Tesco Bank has announced it will close its current account operation from November in a move that wil leave 213,000 customers searching for a new home for their cash.
Just the latest supermarket to pull out of the current account market, Tesco’s banking arm said that of those 213,000 customers, only 12 per cent use their it as a primary account.
That means nearly nine in 10 accounts have limited activity or are being used for other purposes, such as a savings pot. That means around 26,000 customers will be looking for a new primary current account.
Axed: The supermarket giant is exiting the current account market
The options are to switch using the seven-day service or transfer money to a Tesco Bank savings account.
It also says those hit can register for Tesco Clubcard Pay, a new product currently in test with a panel of shoppers and colleagues.
Meanwhile, those who are in an overdraft could be pushed to use one of its credit cards to clear the balance.
The current account was closed to new applicants in December 2019, suggesting the writing was on the wall nearly two years go.
They can be expensive for banks to run, especially if customers aren’t actively using it and being cross-sold other products on the back of it.
Tesco Bank says customers will receive letters in the next two weeks outlining the options.
Earlier this year, M&S Bank made a similar move to cull current accounts as it appears supermarket challengers have failed to attract enough customers.
Customers who choose not to switch to a new current account have been warned they will need to move any regular incoming or outgoing payments to a different account, and to make sure their account has a balance of £0, by Tuesday 30 November 2021.
The bank as a whole has more than 5million customers across a range of banking and insurance products.
It says the closure supports its strategy of focusing on products and services that best meet the needs of its shoppers.
Gerry Mallon, chief executive of Tesco Bank, said: ‘With so few of our current Account customers using it as their primary account we want to support them to find a suitable alternative dependent on their circumstances.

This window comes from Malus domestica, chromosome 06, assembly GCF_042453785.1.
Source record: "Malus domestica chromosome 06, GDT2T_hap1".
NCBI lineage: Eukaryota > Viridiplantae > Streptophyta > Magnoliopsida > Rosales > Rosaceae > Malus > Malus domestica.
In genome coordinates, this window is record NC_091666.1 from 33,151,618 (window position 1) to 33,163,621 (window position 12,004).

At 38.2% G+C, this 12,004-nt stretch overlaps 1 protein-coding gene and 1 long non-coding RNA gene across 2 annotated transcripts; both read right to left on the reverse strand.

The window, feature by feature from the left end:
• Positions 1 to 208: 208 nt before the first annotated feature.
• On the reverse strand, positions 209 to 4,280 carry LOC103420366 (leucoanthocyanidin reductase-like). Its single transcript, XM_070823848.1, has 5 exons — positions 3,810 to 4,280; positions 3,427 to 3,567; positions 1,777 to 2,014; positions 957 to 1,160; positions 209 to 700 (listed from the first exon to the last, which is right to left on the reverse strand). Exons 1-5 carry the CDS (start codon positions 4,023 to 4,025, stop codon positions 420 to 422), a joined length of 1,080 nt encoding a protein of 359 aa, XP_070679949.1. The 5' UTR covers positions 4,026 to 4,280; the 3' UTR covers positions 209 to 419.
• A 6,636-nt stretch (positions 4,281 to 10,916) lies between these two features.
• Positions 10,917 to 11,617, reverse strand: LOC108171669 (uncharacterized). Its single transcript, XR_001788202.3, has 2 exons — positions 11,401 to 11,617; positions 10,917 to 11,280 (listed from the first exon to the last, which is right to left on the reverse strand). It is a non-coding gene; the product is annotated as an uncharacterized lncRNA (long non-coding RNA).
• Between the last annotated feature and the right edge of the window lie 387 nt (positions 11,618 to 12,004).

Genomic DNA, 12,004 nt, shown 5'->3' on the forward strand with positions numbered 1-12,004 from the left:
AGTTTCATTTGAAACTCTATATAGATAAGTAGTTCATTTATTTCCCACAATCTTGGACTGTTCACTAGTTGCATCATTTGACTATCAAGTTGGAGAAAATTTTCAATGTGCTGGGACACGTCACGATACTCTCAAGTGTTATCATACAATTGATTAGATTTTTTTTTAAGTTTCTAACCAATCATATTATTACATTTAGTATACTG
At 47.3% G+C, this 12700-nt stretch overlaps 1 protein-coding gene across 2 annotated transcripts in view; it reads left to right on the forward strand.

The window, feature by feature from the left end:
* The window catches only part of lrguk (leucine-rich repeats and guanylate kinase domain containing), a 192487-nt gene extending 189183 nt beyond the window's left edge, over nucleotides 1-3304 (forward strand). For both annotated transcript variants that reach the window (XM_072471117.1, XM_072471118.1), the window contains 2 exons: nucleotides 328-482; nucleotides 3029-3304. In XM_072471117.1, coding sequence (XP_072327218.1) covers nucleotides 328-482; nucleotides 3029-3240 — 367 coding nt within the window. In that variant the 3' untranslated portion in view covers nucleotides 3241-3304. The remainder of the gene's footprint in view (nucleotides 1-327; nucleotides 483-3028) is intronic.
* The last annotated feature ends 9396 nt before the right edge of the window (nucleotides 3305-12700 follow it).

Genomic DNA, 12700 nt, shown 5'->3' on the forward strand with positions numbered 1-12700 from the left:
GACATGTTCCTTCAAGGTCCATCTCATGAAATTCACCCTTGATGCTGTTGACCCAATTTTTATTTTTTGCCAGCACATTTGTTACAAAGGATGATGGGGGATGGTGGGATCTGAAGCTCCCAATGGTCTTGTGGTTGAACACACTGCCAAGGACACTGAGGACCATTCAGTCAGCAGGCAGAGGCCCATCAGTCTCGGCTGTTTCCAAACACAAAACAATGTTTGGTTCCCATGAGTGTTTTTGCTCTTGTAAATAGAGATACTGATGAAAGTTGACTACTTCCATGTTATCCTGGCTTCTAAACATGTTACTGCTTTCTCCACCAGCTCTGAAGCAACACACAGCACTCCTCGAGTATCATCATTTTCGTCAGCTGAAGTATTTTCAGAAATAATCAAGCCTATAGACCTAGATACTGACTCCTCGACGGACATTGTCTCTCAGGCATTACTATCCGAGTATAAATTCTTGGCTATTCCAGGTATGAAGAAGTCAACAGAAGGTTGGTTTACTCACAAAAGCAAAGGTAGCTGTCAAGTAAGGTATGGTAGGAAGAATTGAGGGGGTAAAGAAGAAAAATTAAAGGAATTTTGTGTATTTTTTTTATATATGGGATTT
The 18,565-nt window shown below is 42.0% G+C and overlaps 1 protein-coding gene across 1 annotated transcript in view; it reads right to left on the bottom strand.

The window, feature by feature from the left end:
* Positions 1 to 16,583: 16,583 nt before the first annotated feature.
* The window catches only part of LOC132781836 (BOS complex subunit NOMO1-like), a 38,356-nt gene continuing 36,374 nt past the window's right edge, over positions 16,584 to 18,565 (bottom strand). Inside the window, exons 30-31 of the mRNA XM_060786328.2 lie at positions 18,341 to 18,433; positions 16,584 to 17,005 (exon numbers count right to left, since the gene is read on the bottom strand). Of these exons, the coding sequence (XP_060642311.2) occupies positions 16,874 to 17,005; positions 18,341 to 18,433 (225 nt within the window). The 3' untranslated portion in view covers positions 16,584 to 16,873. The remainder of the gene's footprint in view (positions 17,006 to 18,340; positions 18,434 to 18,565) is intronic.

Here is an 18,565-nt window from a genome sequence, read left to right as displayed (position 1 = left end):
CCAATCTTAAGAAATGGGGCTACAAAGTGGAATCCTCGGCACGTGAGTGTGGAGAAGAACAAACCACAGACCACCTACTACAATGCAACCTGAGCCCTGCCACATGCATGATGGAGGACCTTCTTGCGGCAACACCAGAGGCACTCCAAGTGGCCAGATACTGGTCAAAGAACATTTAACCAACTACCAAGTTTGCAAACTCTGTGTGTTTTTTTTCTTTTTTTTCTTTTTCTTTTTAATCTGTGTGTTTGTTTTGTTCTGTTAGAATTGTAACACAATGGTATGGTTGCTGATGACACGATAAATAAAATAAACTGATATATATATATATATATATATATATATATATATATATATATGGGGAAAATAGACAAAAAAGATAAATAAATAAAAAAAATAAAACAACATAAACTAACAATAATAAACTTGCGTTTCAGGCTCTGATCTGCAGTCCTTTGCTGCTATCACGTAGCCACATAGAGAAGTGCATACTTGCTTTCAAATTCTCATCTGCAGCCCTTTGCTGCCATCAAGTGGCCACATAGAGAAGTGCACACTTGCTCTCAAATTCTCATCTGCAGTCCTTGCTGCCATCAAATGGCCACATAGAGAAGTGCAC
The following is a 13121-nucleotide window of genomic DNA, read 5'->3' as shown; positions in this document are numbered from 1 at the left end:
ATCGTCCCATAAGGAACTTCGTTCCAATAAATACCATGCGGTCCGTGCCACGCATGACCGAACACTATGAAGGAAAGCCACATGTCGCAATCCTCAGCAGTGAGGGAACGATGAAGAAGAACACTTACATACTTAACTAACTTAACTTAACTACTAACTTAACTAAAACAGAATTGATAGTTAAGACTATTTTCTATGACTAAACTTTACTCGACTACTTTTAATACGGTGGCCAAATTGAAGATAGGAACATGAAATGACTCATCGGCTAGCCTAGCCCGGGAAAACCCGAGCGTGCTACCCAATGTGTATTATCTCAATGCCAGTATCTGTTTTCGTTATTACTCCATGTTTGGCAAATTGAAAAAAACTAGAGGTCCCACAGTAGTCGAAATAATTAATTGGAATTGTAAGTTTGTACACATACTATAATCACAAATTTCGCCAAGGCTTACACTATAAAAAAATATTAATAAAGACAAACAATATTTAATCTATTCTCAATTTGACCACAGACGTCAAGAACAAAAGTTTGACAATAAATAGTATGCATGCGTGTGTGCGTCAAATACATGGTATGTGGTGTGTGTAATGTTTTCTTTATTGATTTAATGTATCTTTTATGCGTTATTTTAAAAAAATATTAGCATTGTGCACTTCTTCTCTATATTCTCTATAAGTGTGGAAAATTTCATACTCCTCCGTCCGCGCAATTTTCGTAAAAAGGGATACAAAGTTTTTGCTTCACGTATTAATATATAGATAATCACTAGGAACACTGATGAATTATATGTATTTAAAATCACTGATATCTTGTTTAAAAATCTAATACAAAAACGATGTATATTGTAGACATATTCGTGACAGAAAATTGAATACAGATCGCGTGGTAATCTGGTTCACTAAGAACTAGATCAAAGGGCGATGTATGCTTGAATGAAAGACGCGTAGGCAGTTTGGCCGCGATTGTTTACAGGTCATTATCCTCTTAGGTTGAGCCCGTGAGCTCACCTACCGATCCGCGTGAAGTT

‘We will pay particular attention to supporting any vulnerable customers and those in need of financial assistance.
‘Customers who have been using our Current Account as a savings pot may be better suited to one of our tailored savings products.
‘And shoppers who are looking for a payment option which allows them to continue collecting Clubcard points in and out of Tesco may want to consider Tesco Clubcard Pay or a Tesco Bank credit card.’
Clubcard Pay, it says, is an account which comes with a debit card and is designed to help shoppers pay, save and collect Clubcard points.
It adds that it will allowing shoppers to upload and ringfence their grocery spend from any UK current account into their Clubcard Pay account through the Tesco Bank mobile banking app.
Customers will collect Clubcard points on most of their shopping, both in and out of Tesco.
It comes with a round-up savings account, which lets customers build a savings pot by rounding up their spending to the nearest £1.
Figures from the Current Account Switch Service show more than 7million people have now switched their bank account since 2013.
But if that sounds cause for celebration, it’s just 1million more people than the number who switched energy supplier in 2020 alone.
Indeed, the people who regularly switch bank accounts are a rarity, and are usually the ones happy to spend a few hours buried in paperwork in return for a cash switching bonus or other perks.
But despite that paperwork, switching is easy, with CASS pledging to switch your account and any direct debits over in seven days.
Here are our top accounts – you can read about them in more detail here: Looking for a better bank? This is Money’s pick of the four best current accounts for interest, perks, packages and overdrafts
1. Best account for in-credit interest: Nationwide
2. Best account for cash: HSBC
3. Best account for interest on a large balance: Lloyds
4. Best ‘new kid on the block’: Starling Bank
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